After five seasons of heartwarming storytelling, the beloved family drama series “The Fosters” is saying good-bye to fans with a three-day season finale event, which concludes tonight on Freeform. Star Danny Nucci, who plays Mike Foster, feels strongly that the viewers have come along with the cast throughout the storytelling process, growing as their characters have, and he relishes in the symbiotic relationship that has made his time on the show the most fan-centric project of his career thus far.
We recently sat down with Nucci to discuss the possibility of returning as Mike Foster in the future, why his time on the series was an eye opener, and where he is expanding on his career within the industry.
TrunkSpace: With the “The Fosters” coming to an end, you’ve had to say good-bye to your on-set family, but in a way, does it also feel like you’re saying good-bye to the fans? They have come with you on this journey since 2013 – are they part of the equation with it now signing off?
Nucci: Not at all. It’s more of a resounding “Thank you!” for your support through the years. Many of them are now interested in what’s next and seem to feel like part of an “ongoing” family. It’s almost as if we’ve all gone through these stories together and come out on the other side closer and more connected.
TrunkSpace: You spent over 90 episodes playing Mike Foster, which as we discussed last time you stopped by TrunkSpace, is the longest you have spent with a single character. Now that the job is officially done, is it easy to walk away from Mike knowing that you probably won’t be slipping into his skin ever again?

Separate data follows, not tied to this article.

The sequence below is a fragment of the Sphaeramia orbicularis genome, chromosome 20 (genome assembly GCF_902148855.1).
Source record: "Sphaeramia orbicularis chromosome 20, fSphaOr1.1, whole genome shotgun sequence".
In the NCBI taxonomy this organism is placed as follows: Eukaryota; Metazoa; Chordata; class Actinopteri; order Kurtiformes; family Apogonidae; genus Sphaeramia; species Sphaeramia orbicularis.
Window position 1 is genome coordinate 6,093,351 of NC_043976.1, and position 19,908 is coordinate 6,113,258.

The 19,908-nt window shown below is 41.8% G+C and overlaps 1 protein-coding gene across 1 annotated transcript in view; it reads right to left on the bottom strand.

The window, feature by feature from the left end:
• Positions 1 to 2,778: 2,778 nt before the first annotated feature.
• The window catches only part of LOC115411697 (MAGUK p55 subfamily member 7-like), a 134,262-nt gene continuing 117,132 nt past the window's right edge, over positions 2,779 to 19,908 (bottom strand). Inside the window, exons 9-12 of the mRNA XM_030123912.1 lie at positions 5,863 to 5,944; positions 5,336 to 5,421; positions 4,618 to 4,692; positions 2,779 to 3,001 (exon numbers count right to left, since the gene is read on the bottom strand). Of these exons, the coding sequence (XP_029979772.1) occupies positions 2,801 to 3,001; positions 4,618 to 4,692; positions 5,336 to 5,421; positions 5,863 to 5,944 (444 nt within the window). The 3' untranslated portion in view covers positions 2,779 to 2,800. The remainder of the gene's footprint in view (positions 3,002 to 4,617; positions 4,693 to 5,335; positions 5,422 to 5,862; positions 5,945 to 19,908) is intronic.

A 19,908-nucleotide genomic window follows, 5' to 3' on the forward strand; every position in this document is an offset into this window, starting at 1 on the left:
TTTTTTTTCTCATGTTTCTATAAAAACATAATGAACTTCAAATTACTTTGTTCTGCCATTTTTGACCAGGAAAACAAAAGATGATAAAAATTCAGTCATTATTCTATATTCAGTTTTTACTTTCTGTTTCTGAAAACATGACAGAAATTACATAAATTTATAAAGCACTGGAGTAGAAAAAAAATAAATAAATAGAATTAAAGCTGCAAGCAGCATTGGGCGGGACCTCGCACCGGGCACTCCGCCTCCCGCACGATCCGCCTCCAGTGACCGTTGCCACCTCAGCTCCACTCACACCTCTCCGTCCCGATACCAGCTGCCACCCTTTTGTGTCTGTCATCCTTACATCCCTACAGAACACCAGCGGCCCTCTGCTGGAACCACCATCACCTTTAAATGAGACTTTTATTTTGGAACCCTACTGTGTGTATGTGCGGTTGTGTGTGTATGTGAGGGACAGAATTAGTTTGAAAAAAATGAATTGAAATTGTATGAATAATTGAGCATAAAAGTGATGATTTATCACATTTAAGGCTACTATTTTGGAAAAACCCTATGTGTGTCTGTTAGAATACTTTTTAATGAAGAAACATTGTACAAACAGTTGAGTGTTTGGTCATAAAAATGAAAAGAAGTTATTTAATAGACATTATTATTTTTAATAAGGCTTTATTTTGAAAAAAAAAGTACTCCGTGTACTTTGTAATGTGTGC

Nucci: There is a spinoff, so I can’t say that’s true as of yet. But it’s a feeling of gratitude that I’m left with – that I got to explore a character for that long.
TrunkSpace: Have you been surprised at how passionate and loyal the fans have been with “The Fosters” and have you ever directly experienced a group of viewers who were so invested in a project?
Nucci: I’ve never been part of any project with such a social media tie in and “exchange” so it’s all been a revelation of the affect being part of a show that people respond to can be.
TrunkSpace: Outside of starring on the show, you also had the opportunity to direct an episode of “The Fosters.” Was getting to step behind the camera an unintended side effect of your time on the series or was it always your hope to call “Action!”?
Nucci: The first time we all got together for a hang with the producers I made my pitch and they were very clear that it would be a few seasons in before I’d get the opportunity, but they made good on their promise and now I’ve got a new addiction.
TrunkSpace: Obviously you have such familiarity with the cast and crew. Does that make your job as director easier or more difficult? Do you think you would have had a different experience if you came to set not knowing anybody?
Nucci: Oh, I’m sure it would be completely different. The cast knows I’m one of them so there was an inherent trust. And the crew was rooting for me to do well and went the extra mile for me to make our day. And the execs felt like I had a great understanding of the time, story and characters, so there was an automatic trust factor.